Harnack, Adolf von (1990), translated by John E. Steely & Lyle D. Bierma, Marcion: The Gospel of the Alien God, Durham, NC (Unfortunately this only translates part of von Harnack’s study and does not include the essential collection of sources and reconstruction of Marcion’s texts).
Klinghardt, Matthias (2015), Das älteste Evangelium und die Enstehung der kanonischen Evangelien, 2 vols. Tübingen.
Lieu, Judith M. (2015), Marcion and the Making of a Heretic: God and Scripture in the Second Century, Cambridge.
Roth, Dieter (2015), The Text of Marcion’s Gospel, Leiden.
Schmid, Ulrich (1995), Marcion und sein Apostolos, Berlin.
Tyson, Joseph B. (2006), Marcion and Luke-Acts: A Defining Struggle, Columbia, SC.
Vinzent, Markus (2014), Marcion and the Dating of the Synoptic Gospels, Leuven.
Was it possible in the second century to discuss the question of the relationship between God beyond the stars and God active in this world, which are neither naturally congruent nor naturally divergent ideas, without at least some mental reference to Plato, esp. Timaeus? Everyone would have known a little about this text.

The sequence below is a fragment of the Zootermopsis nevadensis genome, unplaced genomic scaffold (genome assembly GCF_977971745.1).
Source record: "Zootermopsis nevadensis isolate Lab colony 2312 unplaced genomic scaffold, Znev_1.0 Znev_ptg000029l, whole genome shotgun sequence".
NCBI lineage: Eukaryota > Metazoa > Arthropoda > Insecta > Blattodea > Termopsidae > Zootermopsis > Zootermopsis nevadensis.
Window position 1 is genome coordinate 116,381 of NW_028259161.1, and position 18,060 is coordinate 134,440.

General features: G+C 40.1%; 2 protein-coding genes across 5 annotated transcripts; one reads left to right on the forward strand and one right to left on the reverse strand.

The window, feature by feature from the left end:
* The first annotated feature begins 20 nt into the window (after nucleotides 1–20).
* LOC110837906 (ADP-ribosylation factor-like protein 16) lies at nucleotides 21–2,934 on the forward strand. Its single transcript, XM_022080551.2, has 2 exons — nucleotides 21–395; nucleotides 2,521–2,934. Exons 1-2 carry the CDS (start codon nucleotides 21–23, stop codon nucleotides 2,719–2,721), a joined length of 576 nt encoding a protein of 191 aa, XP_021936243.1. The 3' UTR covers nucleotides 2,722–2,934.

The Old Trstament has several figures who raise, by the imagery that surrounds them, the question of God Beyond vs. God Here, notably the Ancient of Days and the apparent Son of Man, even El and Yahweh. The problem of biblical hermeneutics and the problem of Platonist philosophy would - in a sense still do - lead each to each.
Marcion obviously rose quite high in Christian circles and it is unlikely that he would have done this had he not been a normal member of the Christian intellectual world of his time, rather than a monster, a victim of personality disorder, a carnifex veritatis or an anti-Semite - though there's little reason to think that he was especially nice or that abstained from the kind of wild rhetoric that was used against him.
#1 - Martin Hughes - 10/10/2015 - 08:37